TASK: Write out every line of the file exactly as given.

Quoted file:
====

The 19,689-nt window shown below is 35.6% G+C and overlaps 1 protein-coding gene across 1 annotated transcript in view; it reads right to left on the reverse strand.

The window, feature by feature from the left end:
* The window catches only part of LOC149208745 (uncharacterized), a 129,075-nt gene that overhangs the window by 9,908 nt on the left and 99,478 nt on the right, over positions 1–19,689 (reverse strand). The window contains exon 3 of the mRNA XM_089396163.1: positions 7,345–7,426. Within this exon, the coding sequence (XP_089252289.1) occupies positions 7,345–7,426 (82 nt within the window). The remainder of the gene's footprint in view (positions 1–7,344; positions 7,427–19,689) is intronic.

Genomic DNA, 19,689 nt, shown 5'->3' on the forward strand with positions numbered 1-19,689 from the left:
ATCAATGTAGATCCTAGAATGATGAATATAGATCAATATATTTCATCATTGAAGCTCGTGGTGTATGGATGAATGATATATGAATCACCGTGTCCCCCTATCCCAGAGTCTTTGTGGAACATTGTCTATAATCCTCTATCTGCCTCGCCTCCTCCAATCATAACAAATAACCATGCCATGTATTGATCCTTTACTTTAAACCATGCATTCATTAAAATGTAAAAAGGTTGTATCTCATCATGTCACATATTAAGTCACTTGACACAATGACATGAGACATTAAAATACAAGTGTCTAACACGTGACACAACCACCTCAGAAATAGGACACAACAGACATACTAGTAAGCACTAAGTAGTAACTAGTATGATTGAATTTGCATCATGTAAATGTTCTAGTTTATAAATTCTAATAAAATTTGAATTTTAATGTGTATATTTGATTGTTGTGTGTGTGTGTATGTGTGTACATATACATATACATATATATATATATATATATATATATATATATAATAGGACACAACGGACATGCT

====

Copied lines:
The 19,689-nt window shown below is 35.6% G+C and overlaps 1 protein-coding gene across 1 annotated transcript in view; it reads right to left on the reverse strand.

The window, feature by feature from the left end:
* The window catches only part of LOC149208745 (uncharacterized), a 129,075-nt gene that overhangs the window by 9,908 nt on the left and 99,478 nt on the right, over positions 1–19,689 (reverse strand). The window contains exon 3 of the mRNA XM_089396163.1: positions 7,345–7,426. Within this exon, the coding sequence (XP_089252289.1) occupies positions 7,345–7,426 (82 nt within the window). The remainder of the gene's footprint in view (positions 1–7,344; positions 7,427–19,689) is intronic.

Genomic DNA, 19,689 nt, shown 5'->3' on the forward strand with positions numbered 1-19,689 from the left:
ATCAATGTAGATCCTAGAATGATGAATATAGATCAATATATTTCATCATTGAAGCTCGTGGTGTATGGATGAATGATATATGAATCACCGTGTCCCCCTATCCCAGAGTCTTTGTGGAACATTGTCTATAATCCTCTATCTGCCTCGCCTCCTCCAATCATAACAAATAACCATGCCATGTATTGATCCTTTACTTTAAACCATGCATTCATTAAAATGTAAAAAGGTTGTATCTCATCATGTCACATATTAAGTCACTTGACACAATGACATGAGACATTAAAATACAAGTGTCTAACACGTGACACAACCACCTCAGAAATAGGACACAACAGACATACTAGTAAGCACTAAGTAGTAACTAGTATGATTGAATTTGCATCATGTAAATGTTCTAGTTTATAAATTCTAATAAAATTTGAATTTTAATGTGTATATTTGATTGTTGTGTGTGTGTGTATGTGTGTACATATACATATACATATATATATATATATATATATATATATATATAATAGGACACAACGGACATGCT